ClickCease Drinking on the Job | Drinking at Work | Alcohol Addiction Treatment

The Dangers of Drinking on the Job

Authored by Granite Recovery Centers    Reviewed by James Gamache    Last Updated: August 27th, 2021


James Gamache Medical Reviewer
Jim is a Licensed Clinical Social Worker (LICSW) and Licensed Masters Level Addictions Counselor (MLADC). He has been working in the field of mental health/addiction treatment since 1995. Jim earned a Bachelor’s Degree in Human Services from Springfield College in 2000, and a Masters Degree in Social Work from Boston University in 2002. In 2002 Jim was hired by the Mental Health Center of Greater Manchester holding the position of Clinical Case Manager. From 2004-2019, Jim was employed at WestBridge Inc. During his time at WestBridge, Jim held the following positions; Clinician, Team Leader, Director, & Chief Operations Officer. In 2019 Jim transitioned employment to GateHouse Treatment Center as the Clinical Director for 10 months. In October of 2020 Jim transitioned to Granite Recovery Centers and is currently serving as the Senior VP of Clinical Services and Quality Assurance.

When you’re drinking on the job, you blur a line that’s challenging to come back from. It acknowledges that your powerlessness over the alcohol worsened. Besides that, it puts you in jeopardy of legal and financial consequences. However, there’s a way of dealing with the situation.

Admit That You Have a Problem

Whether you’re sneaking in the alcohol in a water bottle or have multiple drinks during lunch, it’ll cause problems. People notice when coworkers are drinking at work. Some might not say anything. Others may try to reach out to you.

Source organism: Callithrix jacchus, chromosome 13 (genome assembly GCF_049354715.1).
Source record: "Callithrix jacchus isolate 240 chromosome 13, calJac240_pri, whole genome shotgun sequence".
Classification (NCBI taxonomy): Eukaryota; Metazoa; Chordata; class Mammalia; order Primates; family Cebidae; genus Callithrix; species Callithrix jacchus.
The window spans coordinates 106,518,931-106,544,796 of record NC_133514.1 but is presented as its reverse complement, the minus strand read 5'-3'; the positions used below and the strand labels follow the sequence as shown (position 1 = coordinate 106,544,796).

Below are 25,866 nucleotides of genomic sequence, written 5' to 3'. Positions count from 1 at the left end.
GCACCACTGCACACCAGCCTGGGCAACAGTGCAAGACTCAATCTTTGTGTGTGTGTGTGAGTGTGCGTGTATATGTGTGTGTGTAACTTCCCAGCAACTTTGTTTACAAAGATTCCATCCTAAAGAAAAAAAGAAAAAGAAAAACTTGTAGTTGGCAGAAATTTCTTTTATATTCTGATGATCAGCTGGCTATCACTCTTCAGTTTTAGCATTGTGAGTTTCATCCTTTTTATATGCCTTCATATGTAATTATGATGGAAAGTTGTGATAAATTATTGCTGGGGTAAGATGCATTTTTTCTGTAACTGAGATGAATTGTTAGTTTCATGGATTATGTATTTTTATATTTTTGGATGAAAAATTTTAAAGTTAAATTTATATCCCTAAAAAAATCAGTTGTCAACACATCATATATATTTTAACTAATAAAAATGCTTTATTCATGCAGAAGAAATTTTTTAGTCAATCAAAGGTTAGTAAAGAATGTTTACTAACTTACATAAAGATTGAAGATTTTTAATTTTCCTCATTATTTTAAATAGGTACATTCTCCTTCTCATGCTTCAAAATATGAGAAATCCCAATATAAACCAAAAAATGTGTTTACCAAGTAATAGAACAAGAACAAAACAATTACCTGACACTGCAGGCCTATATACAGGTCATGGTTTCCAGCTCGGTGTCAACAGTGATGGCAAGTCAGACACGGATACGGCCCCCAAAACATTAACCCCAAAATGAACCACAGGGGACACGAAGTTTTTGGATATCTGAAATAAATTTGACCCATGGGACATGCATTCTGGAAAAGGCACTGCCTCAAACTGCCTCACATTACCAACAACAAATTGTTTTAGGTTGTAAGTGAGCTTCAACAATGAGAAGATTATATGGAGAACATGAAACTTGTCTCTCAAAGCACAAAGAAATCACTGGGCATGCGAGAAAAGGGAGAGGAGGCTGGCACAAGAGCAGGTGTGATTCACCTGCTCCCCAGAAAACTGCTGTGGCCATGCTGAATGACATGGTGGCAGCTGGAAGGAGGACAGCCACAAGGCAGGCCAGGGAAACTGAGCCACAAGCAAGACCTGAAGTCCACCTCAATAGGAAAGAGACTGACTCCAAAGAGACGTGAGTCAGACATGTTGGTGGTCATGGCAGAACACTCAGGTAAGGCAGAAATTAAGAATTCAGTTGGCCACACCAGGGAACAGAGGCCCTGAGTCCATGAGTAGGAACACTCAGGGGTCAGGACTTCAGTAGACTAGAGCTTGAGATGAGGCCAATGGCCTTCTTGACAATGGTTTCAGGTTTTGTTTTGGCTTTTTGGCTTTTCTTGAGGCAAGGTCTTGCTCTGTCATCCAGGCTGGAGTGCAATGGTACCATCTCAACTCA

It’s tempting to lie and say that you weren’t drinking on the job. But this is the wrong decision. Alcohol addiction is a disease. As such, it responds well to treatment and admitting that you need help is essential.

Dealing with Drinking on the Job

You don’t have to give up your position to get help. At the outpatient drug rehab center Salem, NH trusts, therapists routinely work with good people like you. You didn’t plan to have the alcohol cause an addiction. Maybe you just had a few drinks after work to relax.

Over time, the few drinks ballooned to multiple drinks. It got so bad that you couldn’t stop drinking. You woke up to withdrawal symptoms. To keep them at bay while working, you started drinking on the job.

You’re not the first person who deals with this issue. However, many others have found successful ways of quitting. Ending alcohol addiction is the only way of dealing with the situation.

Detox and Rehab Turn Things Around

Don’t wait for something bad to happen. Rather, get the help you need now. It starts with detoxification. Detox is the way to end a physical addiction.

Right now, you can’t envision waking up without the shakes. You know the headaches that accompany them too well. That said, therapists can show you a way of dealing with the situation. Medical detox helps you overcome cravings and physical discomfort. Granite Recovery Centers provides medical detoxification for people who do not need immediate medical intervention, are not a danger to themselves, and are capable of self-evacuation in the event of an emergency.

After about a week, you no longer have the shakes. Your body no longer demands alcohol. Now’s the right time for rehab. Stop drinking at work for good by learning to deal with triggers and stressors differently.

A therapist puts together a care protocol for you. Possible treatments include:

If drinking on the job threatens to derail your career and life, it’s time to make a change. At Granite Recovery Centers, our therapists help you overcome addiction. It’s possible to deal with alcohol dependency on an outpatient basis. Call 855.712.7784 today and connect with an intake advisor.

 

At Granite Recovery Centers, we want to provide accurate information about health and addiction so that our readers can make informed decisions.

We have credentialed medical doctors & clinicians who specialize in addiction treatment review the information on our website before it is published. We use credible sources such as government websites and journal articles when citing statistics or other medically related topics.